The results of blind color paint are satisfying :D For some cast I like the front better and for some I like the back. I may have dropped too much color pigments in some casts. The pigments sinking at the bottom of the mold are not well dissolved into the resin, they stay as pigments after the casting is done, and leave unflat holes and sticky pigments on the surface, (which I think is interesting :D)
Next I tried clear epoxy, from a Chinese vendor. It is very similar to resin, mixing liquids from bottle A and B. The ratio is 1:2 by weight. Taking advantage of its transparency, I experimented with throwing tiny objects (colorful wood stickers and foam ball) and food (snack noodles) into the cast.
It took at least 8 hours (one night sleep) for the resin to become half solid under 15°C room temperature. Then I speeded the process up by placing the mold on my heating cup matte which keeps the surface temperature at about 70°C. It took 1.5~2 more hours for the cast to dry.
The wood stickers and foam ball had less density and kept floating up. Since my intension was for them to sink, I pushed them down several times which resulted in adding some bubbles in the cast. Due to the silicone mold's surface texture, the upper faces of the bubbles are not completely smooth and shiny, so it is a little difficult to see through. I like the back sides more here :D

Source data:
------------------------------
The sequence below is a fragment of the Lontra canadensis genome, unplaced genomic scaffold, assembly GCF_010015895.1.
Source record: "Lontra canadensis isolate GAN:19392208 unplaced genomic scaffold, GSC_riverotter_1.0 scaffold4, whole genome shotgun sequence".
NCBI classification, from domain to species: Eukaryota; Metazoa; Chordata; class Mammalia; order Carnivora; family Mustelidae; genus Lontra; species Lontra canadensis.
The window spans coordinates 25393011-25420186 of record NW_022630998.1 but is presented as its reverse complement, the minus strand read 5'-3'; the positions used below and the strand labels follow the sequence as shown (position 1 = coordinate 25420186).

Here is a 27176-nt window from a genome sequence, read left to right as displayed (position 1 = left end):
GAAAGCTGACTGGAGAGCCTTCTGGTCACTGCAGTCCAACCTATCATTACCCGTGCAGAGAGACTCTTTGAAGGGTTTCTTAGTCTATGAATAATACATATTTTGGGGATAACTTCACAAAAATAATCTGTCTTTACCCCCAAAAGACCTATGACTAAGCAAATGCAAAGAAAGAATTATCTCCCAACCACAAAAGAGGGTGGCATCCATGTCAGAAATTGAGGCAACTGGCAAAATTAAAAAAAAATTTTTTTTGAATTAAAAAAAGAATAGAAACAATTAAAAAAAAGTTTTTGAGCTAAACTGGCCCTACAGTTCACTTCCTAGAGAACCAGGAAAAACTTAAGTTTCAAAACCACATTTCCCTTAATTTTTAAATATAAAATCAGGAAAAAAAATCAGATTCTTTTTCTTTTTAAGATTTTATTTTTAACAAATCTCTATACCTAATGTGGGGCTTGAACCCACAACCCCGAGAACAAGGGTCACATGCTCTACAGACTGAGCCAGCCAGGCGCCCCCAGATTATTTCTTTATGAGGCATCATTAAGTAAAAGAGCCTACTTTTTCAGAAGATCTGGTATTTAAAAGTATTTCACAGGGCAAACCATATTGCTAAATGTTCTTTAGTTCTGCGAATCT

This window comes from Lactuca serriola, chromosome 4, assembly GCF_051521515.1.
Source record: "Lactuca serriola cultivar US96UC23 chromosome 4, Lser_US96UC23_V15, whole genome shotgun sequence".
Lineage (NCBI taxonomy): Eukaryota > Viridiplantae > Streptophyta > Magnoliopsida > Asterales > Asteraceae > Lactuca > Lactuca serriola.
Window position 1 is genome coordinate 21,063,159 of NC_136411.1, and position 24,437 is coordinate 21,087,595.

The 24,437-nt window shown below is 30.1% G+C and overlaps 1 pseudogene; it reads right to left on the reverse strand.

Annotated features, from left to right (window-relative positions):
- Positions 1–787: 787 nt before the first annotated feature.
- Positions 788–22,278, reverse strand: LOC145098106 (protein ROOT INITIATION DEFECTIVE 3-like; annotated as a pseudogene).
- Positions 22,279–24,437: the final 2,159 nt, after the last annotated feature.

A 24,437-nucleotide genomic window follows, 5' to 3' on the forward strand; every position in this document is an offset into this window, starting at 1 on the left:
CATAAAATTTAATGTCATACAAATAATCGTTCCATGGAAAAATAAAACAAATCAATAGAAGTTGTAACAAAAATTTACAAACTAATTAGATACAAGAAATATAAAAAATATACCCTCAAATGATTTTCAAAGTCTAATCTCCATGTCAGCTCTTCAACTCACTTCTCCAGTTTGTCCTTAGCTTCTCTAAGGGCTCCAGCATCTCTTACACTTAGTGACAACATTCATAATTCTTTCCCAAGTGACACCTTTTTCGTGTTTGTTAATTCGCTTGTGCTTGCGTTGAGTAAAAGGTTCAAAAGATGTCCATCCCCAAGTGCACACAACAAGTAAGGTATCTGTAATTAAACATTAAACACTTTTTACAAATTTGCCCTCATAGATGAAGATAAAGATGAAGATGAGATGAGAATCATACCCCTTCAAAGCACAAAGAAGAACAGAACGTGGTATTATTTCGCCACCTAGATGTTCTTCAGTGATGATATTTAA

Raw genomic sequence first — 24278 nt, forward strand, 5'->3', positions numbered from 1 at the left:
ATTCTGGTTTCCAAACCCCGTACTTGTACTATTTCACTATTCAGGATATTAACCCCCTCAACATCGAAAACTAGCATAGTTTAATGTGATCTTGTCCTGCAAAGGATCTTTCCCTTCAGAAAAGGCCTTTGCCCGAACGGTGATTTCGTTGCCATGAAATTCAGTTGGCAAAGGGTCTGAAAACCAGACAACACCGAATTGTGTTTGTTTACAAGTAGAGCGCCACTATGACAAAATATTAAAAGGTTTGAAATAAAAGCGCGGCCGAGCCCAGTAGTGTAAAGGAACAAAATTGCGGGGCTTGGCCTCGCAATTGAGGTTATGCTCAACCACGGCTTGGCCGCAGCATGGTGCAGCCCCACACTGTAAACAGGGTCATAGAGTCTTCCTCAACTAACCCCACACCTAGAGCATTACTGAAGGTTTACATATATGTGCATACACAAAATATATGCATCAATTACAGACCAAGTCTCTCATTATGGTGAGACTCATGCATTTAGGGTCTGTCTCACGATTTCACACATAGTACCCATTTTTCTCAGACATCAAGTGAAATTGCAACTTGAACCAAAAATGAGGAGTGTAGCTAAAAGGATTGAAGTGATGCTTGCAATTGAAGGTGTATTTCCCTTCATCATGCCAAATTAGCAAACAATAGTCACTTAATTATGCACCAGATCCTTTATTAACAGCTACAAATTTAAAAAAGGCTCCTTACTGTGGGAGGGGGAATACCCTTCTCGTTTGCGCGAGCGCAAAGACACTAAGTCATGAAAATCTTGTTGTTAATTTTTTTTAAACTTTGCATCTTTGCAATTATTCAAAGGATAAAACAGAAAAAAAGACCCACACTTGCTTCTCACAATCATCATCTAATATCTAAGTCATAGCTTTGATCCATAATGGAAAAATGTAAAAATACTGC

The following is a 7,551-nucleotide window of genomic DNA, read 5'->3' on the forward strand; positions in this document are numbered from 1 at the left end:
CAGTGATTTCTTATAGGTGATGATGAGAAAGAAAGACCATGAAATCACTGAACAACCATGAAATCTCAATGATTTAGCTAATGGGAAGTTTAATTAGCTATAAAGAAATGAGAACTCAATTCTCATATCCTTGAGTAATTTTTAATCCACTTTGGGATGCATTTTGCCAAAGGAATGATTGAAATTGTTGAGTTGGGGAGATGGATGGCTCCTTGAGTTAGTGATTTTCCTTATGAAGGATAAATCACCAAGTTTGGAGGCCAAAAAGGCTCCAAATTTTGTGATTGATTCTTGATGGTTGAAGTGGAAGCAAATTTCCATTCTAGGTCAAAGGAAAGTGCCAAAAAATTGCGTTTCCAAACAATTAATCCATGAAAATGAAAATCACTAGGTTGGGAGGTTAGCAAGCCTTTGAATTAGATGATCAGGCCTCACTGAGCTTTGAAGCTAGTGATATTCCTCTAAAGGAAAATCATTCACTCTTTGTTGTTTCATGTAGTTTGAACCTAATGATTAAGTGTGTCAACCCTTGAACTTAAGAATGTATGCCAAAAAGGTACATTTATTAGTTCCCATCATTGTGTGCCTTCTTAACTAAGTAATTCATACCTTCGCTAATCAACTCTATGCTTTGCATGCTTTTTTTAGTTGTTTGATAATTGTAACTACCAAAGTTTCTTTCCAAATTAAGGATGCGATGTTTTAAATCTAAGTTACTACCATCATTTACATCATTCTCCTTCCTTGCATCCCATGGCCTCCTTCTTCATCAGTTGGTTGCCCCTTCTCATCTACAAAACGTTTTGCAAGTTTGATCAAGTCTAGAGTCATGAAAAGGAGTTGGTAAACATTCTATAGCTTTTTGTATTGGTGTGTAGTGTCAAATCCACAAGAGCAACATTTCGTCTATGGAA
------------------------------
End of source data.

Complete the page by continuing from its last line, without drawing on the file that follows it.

I tried another pouring with different materials. I left the mold on my 70°C cup matte for about 3 hours and it is dried completely. It may have got overheaten by the matte causing the yellow shade on the surface of the cloud bubble. I also sadly damaged my silicone mold :'( Because of the heat the silicone starts to soften and melt and grows tiny bubbles on the casting suface. I need to make a new mold now.
As a group for this week we need to make and compare test casts with different molding and casting materials. We tried materials such as styrofoam, smooth-on (silicone), plastic sheet, styrene sheet for making molds, and resin, drystone (plaster) and Bismuth Tin Alloy for casting. For more detailed documentation go to Siyu's page:
One thing I have not tried so far for my casting is metal. It is amazing to know there is metal of such low melting point and is so easy to cast. Due to its high price I may only use it for small components that do not need to endure strong force.
Vacuum-formed mold is another thing I will be interested in trying next. Combining with the pieces made with laser-cutter, vacuum-formed mold may be the best way to help me get a smooth surface mold that I am seeking for.